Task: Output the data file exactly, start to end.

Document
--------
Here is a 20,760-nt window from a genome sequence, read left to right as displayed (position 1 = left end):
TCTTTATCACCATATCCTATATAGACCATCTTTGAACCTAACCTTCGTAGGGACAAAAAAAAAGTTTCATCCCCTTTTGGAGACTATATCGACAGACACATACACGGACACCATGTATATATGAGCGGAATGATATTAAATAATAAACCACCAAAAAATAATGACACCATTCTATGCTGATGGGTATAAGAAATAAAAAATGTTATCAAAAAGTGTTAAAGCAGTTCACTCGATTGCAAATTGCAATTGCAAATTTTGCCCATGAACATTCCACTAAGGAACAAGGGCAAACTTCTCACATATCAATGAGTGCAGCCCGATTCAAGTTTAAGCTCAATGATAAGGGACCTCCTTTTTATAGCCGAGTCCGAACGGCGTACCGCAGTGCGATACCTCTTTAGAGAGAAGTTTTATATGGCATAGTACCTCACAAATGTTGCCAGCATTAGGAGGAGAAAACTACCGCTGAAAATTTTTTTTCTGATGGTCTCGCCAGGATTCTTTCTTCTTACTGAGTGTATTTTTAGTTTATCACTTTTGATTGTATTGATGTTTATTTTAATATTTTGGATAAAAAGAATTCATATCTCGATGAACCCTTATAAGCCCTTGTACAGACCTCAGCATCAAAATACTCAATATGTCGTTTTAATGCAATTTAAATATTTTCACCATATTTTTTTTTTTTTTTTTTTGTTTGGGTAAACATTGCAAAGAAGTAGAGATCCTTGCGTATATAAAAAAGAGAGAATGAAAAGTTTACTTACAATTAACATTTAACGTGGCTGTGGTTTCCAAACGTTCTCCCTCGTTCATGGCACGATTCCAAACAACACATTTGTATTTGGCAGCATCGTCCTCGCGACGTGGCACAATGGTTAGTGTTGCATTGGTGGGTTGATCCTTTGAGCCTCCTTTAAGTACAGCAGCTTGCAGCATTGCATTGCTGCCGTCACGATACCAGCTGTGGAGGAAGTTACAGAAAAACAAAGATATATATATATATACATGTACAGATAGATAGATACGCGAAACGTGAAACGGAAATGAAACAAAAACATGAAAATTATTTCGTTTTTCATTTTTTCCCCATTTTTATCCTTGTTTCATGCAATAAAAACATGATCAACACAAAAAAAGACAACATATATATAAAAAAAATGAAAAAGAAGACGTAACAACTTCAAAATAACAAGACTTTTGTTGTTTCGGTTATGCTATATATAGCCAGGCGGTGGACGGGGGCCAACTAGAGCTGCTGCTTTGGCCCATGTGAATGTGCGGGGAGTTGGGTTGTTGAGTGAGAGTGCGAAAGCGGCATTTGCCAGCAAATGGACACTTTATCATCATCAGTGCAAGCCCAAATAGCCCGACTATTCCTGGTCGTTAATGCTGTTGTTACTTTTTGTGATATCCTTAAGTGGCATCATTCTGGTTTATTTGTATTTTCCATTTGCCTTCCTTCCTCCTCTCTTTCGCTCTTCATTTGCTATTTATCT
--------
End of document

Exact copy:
Here is a 20,760-nt window from a genome sequence, read left to right as displayed (position 1 = left end):
TCTTTATCACCATATCCTATATAGACCATCTTTGAACCTAACCTTCGTAGGGACAAAAAAAAAGTTTCATCCCCTTTTGGAGACTATATCGACAGACACATACACGGACACCATGTATATATGAGCGGAATGATATTAAATAATAAACCACCAAAAAATAATGACACCATTCTATGCTGATGGGTATAAGAAATAAAAAATGTTATCAAAAAGTGTTAAAGCAGTTCACTCGATTGCAAATTGCAATTGCAAATTTTGCCCATGAACATTCCACTAAGGAACAAGGGCAAACTTCTCACATATCAATGAGTGCAGCCCGATTCAAGTTTAAGCTCAATGATAAGGGACCTCCTTTTTATAGCCGAGTCCGAACGGCGTACCGCAGTGCGATACCTCTTTAGAGAGAAGTTTTATATGGCATAGTACCTCACAAATGTTGCCAGCATTAGGAGGAGAAAACTACCGCTGAAAATTTTTTTTCTGATGGTCTCGCCAGGATTCTTTCTTCTTACTGAGTGTATTTTTAGTTTATCACTTTTGATTGTATTGATGTTTATTTTAATATTTTGGATAAAAAGAATTCATATCTCGATGAACCCTTATAAGCCCTTGTACAGACCTCAGCATCAAAATACTCAATATGTCGTTTTAATGCAATTTAAATATTTTCACCATATTTTTTTTTTTTTTTTTTTGTTTGGGTAAACATTGCAAAGAAGTAGAGATCCTTGCGTATATAAAAAAGAGAGAATGAAAAGTTTACTTACAATTAACATTTAACGTGGCTGTGGTTTCCAAACGTTCTCCCTCGTTCATGGCACGATTCCAAACAACACATTTGTATTTGGCAGCATCGTCCTCGCGACGTGGCACAATGGTTAGTGTTGCATTGGTGGGTTGATCCTTTGAGCCTCCTTTAAGTACAGCAGCTTGCAGCATTGCATTGCTGCCGTCACGATACCAGCTGTGGAGGAAGTTACAGAAAAACAAAGATATATATATATATACATGTACAGATAGATAGATACGCGAAACGTGAAACGGAAATGAAACAAAAACATGAAAATTATTTCGTTTTTCATTTTTTCCCCATTTTTATCCTTGTTTCATGCAATAAAAACATGATCAACACAAAAAAAGACAACATATATATAAAAAAAATGAAAAAGAAGACGTAACAACTTCAAAATAACAAGACTTTTGTTGTTTCGGTTATGCTATATATAGCCAGGCGGTGGACGGGGGCCAACTAGAGCTGCTGCTTTGGCCCATGTGAATGTGCGGGGAGTTGGGTTGTTGAGTGAGAGTGCGAAAGCGGCATTTGCCAGCAAATGGACACTTTATCATCATCAGTGCAAGCCCAAATAGCCCGACTATTCCTGGTCGTTAATGCTGTTGTTACTTTTTGTGATATCCTTAAGTGGCATCATTCTGGTTTATTTGTATTTTCCATTTGCCTTCCTTCCTCCTCTCTTTCGCTCTTCATTTGCTATTTATCT